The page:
I am thankful for the men who have given years of their lives to leading the churches I have pastored through a major building program. There is no way I could have done it as the pastor. It is beyond my ability and outside of my skill set. There have been key men who have provided the leadership in overseeing the construction as well as coordinating the process with the congregation in both churches I have pastored. They literally poured and invested a major portion of their lives into this ministry endeavor. The church benefited greatly from them. I am grateful for them.

I praise God for the people who have had major struggles with sin and have overcome them. One example is a man addicted to drugs who was destroying himself and his family. He trusted in Jesus Christ to save Him. He met with me weekly, early in the morning at McDonalds, for discipleship and counseling. He grew and God delivered him. I also think of family situations where grievous sin threatened to destroy the marriage. I felt and witnessed the joy of repentance, forgiveness, and restoration. God is good. There is hope. It can happen. I am thankful for the people who access the grace of God for themselves and extend it to others.

There are many more kinds of people for whom I am thankful. I’ll name one more. I am more grateful than I can ever say for my wife. The pastor’s wife is in a unique position. She can literally make or break her husband’s ministry. My wife’s name is Faith, and she lives it. Her faith has sustained me countless times. Her prayer for me, encouragement, wise counsel, joyful spirit, amazing forgiveness, and unwavering support of God’s calling on my life have, on a human level, made me who I am. No words can express the gratitude I have for her. Thank you, Father, for Faith.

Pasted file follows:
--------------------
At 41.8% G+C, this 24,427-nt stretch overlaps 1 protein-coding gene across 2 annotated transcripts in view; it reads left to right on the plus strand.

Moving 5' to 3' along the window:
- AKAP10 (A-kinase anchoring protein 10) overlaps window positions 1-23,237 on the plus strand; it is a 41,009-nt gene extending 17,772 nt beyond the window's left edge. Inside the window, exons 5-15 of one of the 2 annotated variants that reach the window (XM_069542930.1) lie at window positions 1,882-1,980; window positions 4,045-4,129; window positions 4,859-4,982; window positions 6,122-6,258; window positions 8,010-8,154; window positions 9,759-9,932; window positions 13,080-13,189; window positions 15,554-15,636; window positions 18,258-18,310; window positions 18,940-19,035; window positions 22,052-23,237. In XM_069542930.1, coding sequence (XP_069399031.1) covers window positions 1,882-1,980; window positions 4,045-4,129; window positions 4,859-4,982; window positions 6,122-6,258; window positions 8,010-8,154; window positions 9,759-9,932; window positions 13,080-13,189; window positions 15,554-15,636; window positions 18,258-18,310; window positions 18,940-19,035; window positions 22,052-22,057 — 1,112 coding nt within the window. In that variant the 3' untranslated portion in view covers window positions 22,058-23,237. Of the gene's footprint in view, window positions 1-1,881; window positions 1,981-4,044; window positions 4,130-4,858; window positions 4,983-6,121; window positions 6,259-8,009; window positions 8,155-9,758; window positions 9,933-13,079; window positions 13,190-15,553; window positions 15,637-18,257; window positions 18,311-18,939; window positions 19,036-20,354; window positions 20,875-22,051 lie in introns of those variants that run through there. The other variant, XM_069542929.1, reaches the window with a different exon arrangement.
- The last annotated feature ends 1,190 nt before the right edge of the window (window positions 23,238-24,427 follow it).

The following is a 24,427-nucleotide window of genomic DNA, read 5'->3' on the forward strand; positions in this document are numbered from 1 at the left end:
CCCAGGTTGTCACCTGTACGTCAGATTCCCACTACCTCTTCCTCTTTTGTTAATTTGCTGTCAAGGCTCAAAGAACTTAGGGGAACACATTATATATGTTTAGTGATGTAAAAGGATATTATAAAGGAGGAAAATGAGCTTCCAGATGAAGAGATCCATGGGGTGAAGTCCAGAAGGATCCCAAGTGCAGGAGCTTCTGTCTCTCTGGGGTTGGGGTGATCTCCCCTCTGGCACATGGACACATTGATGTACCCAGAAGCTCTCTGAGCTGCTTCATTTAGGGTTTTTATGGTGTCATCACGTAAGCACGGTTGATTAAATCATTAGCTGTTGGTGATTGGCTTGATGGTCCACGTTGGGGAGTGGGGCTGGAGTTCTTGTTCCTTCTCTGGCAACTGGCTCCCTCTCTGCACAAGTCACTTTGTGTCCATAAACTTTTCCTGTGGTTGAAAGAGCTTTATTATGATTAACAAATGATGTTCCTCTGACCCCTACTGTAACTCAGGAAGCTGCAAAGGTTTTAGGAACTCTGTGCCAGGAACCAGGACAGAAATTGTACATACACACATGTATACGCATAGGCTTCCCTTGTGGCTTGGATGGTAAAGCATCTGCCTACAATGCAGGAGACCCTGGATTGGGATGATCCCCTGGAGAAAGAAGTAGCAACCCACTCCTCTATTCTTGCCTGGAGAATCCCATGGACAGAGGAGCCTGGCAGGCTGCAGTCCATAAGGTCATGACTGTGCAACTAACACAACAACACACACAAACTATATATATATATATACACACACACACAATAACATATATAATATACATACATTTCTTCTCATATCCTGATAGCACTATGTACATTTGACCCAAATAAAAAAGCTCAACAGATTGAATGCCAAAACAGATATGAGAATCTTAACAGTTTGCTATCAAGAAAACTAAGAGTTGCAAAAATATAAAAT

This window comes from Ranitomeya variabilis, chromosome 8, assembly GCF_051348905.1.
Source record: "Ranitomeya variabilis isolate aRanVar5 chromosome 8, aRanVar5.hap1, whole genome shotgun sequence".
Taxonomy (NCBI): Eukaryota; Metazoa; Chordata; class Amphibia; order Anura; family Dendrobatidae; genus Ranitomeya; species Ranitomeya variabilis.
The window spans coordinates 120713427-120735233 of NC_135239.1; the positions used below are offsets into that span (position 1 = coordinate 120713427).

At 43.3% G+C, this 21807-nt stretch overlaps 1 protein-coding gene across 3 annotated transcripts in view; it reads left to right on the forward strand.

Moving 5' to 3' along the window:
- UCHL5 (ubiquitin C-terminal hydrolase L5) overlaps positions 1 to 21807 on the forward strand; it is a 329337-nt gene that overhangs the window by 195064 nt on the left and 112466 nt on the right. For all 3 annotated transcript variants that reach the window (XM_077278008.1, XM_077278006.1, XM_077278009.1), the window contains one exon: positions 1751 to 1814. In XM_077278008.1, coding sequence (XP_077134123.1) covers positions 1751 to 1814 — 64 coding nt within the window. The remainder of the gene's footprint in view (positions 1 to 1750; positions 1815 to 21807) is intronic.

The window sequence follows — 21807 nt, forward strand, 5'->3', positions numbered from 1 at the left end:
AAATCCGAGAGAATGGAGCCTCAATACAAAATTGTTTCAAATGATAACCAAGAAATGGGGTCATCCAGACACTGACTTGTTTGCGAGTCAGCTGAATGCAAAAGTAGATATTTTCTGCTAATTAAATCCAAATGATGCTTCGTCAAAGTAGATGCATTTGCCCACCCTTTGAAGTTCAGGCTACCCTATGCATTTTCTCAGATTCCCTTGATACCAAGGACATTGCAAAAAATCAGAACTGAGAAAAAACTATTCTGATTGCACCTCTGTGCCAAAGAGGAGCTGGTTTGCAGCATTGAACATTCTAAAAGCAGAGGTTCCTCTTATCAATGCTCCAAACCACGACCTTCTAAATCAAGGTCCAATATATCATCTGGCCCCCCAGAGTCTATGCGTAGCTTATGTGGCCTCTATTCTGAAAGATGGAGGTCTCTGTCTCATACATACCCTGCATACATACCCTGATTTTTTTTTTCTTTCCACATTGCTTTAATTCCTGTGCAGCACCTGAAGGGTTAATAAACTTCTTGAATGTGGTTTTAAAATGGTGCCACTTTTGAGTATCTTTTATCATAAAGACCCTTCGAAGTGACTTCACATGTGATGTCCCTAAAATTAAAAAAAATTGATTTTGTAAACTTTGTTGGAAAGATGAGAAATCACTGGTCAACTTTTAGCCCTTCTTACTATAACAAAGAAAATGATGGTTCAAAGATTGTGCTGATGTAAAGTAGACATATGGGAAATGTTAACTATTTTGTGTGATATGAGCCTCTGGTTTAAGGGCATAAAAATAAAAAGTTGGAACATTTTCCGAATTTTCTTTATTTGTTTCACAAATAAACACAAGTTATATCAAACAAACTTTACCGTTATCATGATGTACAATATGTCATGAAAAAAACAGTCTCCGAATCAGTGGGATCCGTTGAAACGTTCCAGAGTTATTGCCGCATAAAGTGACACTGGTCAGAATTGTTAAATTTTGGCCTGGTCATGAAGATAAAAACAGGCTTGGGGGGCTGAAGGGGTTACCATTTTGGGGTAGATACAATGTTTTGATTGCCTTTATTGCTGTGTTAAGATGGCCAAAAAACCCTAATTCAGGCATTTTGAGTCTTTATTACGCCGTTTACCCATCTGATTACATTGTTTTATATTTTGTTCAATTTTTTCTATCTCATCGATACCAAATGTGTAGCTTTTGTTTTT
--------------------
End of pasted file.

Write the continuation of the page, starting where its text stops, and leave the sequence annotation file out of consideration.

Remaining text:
5 thoughts on “2000 Sermons, 25 years, Some Observations (Part 3)”

  1. You have more supporters than you realize. Those that pray for you during the week, those that pray for you as you put your mic on before a Sunday service, those that pray for Faith, that the Lord would give her the needed strength and courage to stand by you according the the will of the Lord and His guidance and those that pray for you and your family’s protection from anytime of harm leaving you free to focus on the calling that God placed on your life. No sir, you are not alone and you as well as Faith have more praying for you than you realize. Press on! Scotti

  2. Just a note of encouragement here. I just put on my I.T. hat on to help my dear Mother in Michigan, who is now 89 and does not get out to church anymore, setup her computer to be able to easily listen to your sermons. While she is saved, she wants to learn more and study the bible and we just sent her a new NKJV to accompany her while she listens on Sermon Audio. She has shortcuts on her desktop right to some of our favorite series. She was so excited she pretty much cut the phone call short to get started. I am now an expert on how to use Team Viewer to setup any and all family, friends and clients seeking to know the truth wherever they may live. A W E S O M E !